Is an “in-person” meeting with journalists really effective?


One of the key tasks of PR consultants is to meet journalists. Meetings with journalists are inevitable in order for them to communicate with journalists on behalf of their clients. The practice stems from an empirical “belief” that the good relationship with journalists results in successful promotions of the client and its products/services.

In fact, not a few PR consultants witness that the stories they pitched are published in media by the journalist they met. This is partly because the journalist has deepen understanding about the company and industry the PR consultant promoted at the “in-person” meeting, which is more interactive than a brief phone call. Personal intimacy between the journalist and PR consultant may also affect the outcome, i.e. the publication of the story.

It is evident that an in-person meeting with journalists is deemed to have a positive effect on the success of promotion. There are few experts, however, who can explain analytically how effective the meeting would be. Many simply provide explanation of the needs for the in-person meeting based on their own “experience”.

It doesn’t matter only if the explanations are suited well for the context. Their arguments will be adequately convincing and trustworthy. Still, the arguments alone would not seem fully acceptable to those who have either insufficient understanding of PR or negative views towards it. Now, it is time when a detailed basis should be presented based on data analytics.

Fortunately, Prain Global systematically manages the work-related data through the SOMA, an intranet developed as early as in 2001, which may provide credible answers if those data are analyzed in an appropriate fashion.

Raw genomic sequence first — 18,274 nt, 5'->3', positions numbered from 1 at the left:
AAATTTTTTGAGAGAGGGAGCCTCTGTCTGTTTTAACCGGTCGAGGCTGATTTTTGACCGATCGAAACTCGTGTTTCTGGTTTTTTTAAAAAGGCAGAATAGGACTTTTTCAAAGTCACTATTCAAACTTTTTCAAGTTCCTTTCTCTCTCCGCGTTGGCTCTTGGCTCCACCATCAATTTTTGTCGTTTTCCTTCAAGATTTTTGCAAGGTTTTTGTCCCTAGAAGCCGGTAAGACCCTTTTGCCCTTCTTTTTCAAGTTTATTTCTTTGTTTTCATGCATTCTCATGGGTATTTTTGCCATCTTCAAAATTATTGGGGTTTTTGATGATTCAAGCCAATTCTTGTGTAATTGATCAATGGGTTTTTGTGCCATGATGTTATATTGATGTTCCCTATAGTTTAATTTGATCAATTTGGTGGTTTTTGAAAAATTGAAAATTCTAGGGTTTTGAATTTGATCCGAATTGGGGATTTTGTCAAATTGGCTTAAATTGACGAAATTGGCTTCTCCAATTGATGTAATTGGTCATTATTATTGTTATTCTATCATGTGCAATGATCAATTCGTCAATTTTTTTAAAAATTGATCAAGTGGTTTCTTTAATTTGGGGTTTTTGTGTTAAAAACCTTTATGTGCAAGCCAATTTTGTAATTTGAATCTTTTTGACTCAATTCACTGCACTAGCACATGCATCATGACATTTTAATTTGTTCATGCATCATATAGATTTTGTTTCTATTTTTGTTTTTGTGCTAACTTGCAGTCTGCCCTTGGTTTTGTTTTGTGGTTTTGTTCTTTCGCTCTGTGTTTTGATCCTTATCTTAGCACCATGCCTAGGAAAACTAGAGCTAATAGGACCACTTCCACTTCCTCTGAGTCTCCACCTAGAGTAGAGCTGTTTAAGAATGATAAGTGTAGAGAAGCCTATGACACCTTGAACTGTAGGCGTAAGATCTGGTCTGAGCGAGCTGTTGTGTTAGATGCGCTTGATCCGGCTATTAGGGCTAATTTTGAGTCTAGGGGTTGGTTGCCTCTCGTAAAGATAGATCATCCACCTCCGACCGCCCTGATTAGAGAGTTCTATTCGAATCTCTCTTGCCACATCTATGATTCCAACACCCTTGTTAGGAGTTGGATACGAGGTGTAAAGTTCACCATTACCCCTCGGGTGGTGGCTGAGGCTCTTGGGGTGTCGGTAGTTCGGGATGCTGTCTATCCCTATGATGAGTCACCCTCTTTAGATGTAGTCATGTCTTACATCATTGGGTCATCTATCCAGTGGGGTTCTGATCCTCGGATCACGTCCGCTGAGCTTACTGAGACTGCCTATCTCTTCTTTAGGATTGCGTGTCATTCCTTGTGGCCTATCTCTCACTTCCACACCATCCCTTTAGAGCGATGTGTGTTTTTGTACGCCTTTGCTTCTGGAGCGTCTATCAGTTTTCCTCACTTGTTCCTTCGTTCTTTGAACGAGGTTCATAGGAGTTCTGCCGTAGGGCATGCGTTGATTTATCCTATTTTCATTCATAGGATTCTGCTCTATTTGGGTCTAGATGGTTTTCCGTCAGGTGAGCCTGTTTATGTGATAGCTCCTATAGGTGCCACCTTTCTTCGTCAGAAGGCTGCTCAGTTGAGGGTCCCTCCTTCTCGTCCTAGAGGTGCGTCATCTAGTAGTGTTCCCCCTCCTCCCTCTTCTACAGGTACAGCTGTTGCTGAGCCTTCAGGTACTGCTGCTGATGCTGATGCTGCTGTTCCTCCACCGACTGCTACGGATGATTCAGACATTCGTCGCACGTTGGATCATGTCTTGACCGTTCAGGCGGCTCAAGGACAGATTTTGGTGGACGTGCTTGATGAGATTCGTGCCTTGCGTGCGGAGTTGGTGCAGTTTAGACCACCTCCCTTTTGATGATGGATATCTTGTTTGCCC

To find answers, we looked into the data on a client who tended to put an emphasis on the relationship with journalists. Consultants of Prain Global, on behalf of the client, had in-person meetings with journalists very often (have met 1,350 journalists in total on a cumulative basis over the last 4 years, which led to an increase of news coverage). Thus, we thought the data were viable enough to be used for an analysis.

The data used in the analysis consisted of the amount of news coverage and tone (positive, neural or negative) by media, PR Value (calculation of weighted value for Advertising Value Equivalency), and number of times of meeting with journalists, etc.

As we wanted to know correlation between the meeting with journalists and the success of PR activities, a linear regression analysis was performed with the number of times of meeting with journalists being set as an independent variable and the amount of news coverage by tone (amount of news with positive tone vs with negative tone), and PR Value being set as dependent variables. What we found from the analysis are presented in the table below. 

The analysis shows that the meeting with journalists has a positive (+) effect on the news coverage with positive tone, with negative tone, and PR Value all together. Specifically, each meeting with journalists leads to an increase in the number of times of positive coverage by 2.37 times and an increase in the PR Value by approximately KRW 5.75 million (both variables having the explainability of approximately 50%). Meanwhile, it has been found that each meeting with journalists also leads to an increase in the number of times of negative coverage by 0.18 times (with explainability of 22%). The latter finding is in line with concerns among people who claim that in-person meetings with journalists only lead to an increase of negative articles.  

Nevertheless, it is indisputable that the positive effect from in-person meetings with journalists outweighs any negative effects given the significant gap in the increase between amount of positive news coverage and that of negative news coverage after the meeting and the significant difference in the explainability of concerned variables. A conclusion could be drawn that adequate investments in the meetings with journalists would be necessary to disseminate positive messages widely through more media outlets. If the amount of positive news coverage and the PR Value are your KPI, it would be worth gauging the number of times of meeting with journalists based on the aforementioned analysis. 

It should be admitted that the result of this analysis cannot be generalized in that it is based on a specific case. That being said, the data analytical approach, as shown above, may provide another “insight” that can hardly be obtained from mere experience and, therefore, could be applied more generally.